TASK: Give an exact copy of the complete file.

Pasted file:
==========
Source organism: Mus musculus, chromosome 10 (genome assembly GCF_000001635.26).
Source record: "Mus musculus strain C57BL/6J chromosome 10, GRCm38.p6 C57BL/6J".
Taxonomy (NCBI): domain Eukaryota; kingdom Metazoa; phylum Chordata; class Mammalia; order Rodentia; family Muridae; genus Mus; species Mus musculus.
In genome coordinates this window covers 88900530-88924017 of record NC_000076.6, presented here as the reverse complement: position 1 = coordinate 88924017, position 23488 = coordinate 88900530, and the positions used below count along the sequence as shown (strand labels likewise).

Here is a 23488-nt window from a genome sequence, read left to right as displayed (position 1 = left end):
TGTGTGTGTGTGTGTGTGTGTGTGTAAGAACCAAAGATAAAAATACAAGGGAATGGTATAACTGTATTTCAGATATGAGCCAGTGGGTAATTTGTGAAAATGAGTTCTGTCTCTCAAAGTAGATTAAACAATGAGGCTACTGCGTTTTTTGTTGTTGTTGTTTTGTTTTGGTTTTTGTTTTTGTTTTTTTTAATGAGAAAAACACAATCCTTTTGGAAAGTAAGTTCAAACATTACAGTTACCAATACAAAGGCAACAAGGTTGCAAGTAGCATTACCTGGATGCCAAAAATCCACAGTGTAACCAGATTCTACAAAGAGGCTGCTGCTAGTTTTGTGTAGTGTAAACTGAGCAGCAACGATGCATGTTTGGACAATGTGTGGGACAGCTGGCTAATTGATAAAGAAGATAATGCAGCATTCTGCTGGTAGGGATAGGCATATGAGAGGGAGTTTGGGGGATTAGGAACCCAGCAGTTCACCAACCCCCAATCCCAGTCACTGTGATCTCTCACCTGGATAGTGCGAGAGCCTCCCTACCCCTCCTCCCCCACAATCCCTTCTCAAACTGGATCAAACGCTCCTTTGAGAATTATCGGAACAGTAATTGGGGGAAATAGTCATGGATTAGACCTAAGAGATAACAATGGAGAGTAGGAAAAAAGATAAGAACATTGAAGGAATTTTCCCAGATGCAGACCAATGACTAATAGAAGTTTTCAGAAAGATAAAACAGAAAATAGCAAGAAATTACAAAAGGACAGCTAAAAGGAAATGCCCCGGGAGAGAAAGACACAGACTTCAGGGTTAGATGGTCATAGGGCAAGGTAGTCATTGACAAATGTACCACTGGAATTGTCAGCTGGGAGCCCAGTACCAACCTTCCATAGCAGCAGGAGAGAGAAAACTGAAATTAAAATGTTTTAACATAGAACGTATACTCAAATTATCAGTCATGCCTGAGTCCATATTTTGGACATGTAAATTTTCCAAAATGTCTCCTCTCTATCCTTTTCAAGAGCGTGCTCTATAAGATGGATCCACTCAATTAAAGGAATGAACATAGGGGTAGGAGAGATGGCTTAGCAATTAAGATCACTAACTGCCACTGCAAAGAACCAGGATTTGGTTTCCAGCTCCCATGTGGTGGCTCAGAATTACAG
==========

Source organism: Mus musculus, chromosome 10 (genome assembly GCF_000001635.26).
Source record: "Mus musculus strain C57BL/6J chromosome 10, GRCm38.p6 C57BL/6J".
Taxonomy (NCBI): domain Eukaryota; kingdom Metazoa; phylum Chordata; class Mammalia; order Rodentia; family Muridae; genus Mus; species Mus musculus.
In genome coordinates this window covers 88900530-88924017 of record NC_000076.6, presented here as the reverse complement: position 1 = coordinate 88924017, position 23488 = coordinate 88900530, and the positions used below count along the sequence as shown (strand labels likewise).

Here is a 23488-nt window from a genome sequence, read left to right as displayed (position 1 = left end):
TGTGTGTGTGTGTGTGTGTGTGTGTAAGAACCAAAGATAAAAATACAAGGGAATGGTATAACTGTATTTCAGATATGAGCCAGTGGGTAATTTGTGAAAATGAGTTCTGTCTCTCAAAGTAGATTAAACAATGAGGCTACTGCGTTTTTTGTTGTTGTTGTTTTGTTTTGGTTTTTGTTTTTGTTTTTTTTAATGAGAAAAACACAATCCTTTTGGAAAGTAAGTTCAAACATTACAGTTACCAATACAAAGGCAACAAGGTTGCAAGTAGCATTACCTGGATGCCAAAAATCCACAGTGTAACCAGATTCTACAAAGAGGCTGCTGCTAGTTTTGTGTAGTGTAAACTGAGCAGCAACGATGCATGTTTGGACAATGTGTGGGACAGCTGGCTAATTGATAAAGAAGATAATGCAGCATTCTGCTGGTAGGGATAGGCATATGAGAGGGAGTTTGGGGGATTAGGAACCCAGCAGTTCACCAACCCCCAATCCCAGTCACTGTGATCTCTCACCTGGATAGTGCGAGAGCCTCCCTACCCCTCCTCCCCCACAATCCCTTCTCAAACTGGATCAAACGCTCCTTTGAGAATTATCGGAACAGTAATTGGGGGAAATAGTCATGGATTAGACCTAAGAGATAACAATGGAGAGTAGGAAAAAAGATAAGAACATTGAAGGAATTTTCCCAGATGCAGACCAATGACTAATAGAAGTTTTCAGAAAGATAAAACAGAAAATAGCAAGAAATTACAAAAGGACAGCTAAAAGGAAATGCCCCGGGAGAGAAAGACACAGACTTCAGGGTTAGATGGTCATAGGGCAAGGTAGTCATTGACAAATGTACCACTGGAATTGTCAGCTGGGAGCCCAGTACCAACCTTCCATAGCAGCAGGAGAGAGAAAACTGAAATTAAAATGTTTTAACATAGAACGTATACTCAAATTATCAGTCATGCCTGAGTCCATATTTTGGACATGTAAATTTTCCAAAATGTCTCCTCTCTATCCTTTTCAAGAGCGTGCTCTATAAGATGGATCCACTCAATTAAAGGAATGAACATAGGGGTAGGAGAGATGGCTTAGCAATTAAGATCACTAACTGCCACTGCAAAGAACCAGGATTTGGTTTCCAGCTCCCATGTGGTGGCTCAGAATTACAG